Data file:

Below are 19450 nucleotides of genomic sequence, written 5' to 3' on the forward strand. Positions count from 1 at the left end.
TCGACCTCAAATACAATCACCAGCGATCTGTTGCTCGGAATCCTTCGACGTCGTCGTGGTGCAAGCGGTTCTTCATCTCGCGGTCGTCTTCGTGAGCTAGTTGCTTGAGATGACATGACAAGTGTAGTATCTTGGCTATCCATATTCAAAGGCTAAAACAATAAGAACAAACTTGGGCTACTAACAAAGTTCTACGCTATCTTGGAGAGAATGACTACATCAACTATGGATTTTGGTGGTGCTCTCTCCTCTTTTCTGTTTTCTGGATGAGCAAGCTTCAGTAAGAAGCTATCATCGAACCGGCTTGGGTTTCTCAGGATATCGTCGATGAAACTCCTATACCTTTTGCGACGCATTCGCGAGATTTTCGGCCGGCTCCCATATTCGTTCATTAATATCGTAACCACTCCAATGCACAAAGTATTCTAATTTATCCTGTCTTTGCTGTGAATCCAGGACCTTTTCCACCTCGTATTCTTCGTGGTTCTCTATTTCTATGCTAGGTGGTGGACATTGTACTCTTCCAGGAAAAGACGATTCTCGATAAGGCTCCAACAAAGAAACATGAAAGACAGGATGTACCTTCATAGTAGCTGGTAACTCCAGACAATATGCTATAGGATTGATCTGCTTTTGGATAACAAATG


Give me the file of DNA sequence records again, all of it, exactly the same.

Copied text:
Below are 19450 nucleotides of genomic sequence, written 5' to 3' on the forward strand. Positions count from 1 at the left end.
TCGACCTCAAATACAATCACCAGCGATCTGTTGCTCGGAATCCTTCGACGTCGTCGTGGTGCAAGCGGTTCTTCATCTCGCGGTCGTCTTCGTGAGCTAGTTGCTTGAGATGACATGACAAGTGTAGTATCTTGGCTATCCATATTCAAAGGCTAAAACAATAAGAACAAACTTGGGCTACTAACAAAGTTCTACGCTATCTTGGAGAGAATGACTACATCAACTATGGATTTTGGTGGTGCTCTCTCCTCTTTTCTGTTTTCTGGATGAGCAAGCTTCAGTAAGAAGCTATCATCGAACCGGCTTGGGTTTCTCAGGATATCGTCGATGAAACTCCTATACCTTTTGCGACGCATTCGCGAGATTTTCGGCCGGCTCCCATATTCGTTCATTAATATCGTAACCACTCCAATGCACAAAGTATTCTAATTTATCCTGTCTTTGCTGTGAATCCAGGACCTTTTCCACCTCGTATTCTTCGTGGTTCTCTATTTCTATGCTAGGTGGTGGACATTGTACTCTTCCAGGAAAAGACGATTCTCGATAAGGCTCCAACAAAGAAACATGAAAGACAGGATGTACCTTCATAGTAGCTGGTAACTCCAGACAATATGCTATAGGATTGATCTGCTTTTGGATAACAAATG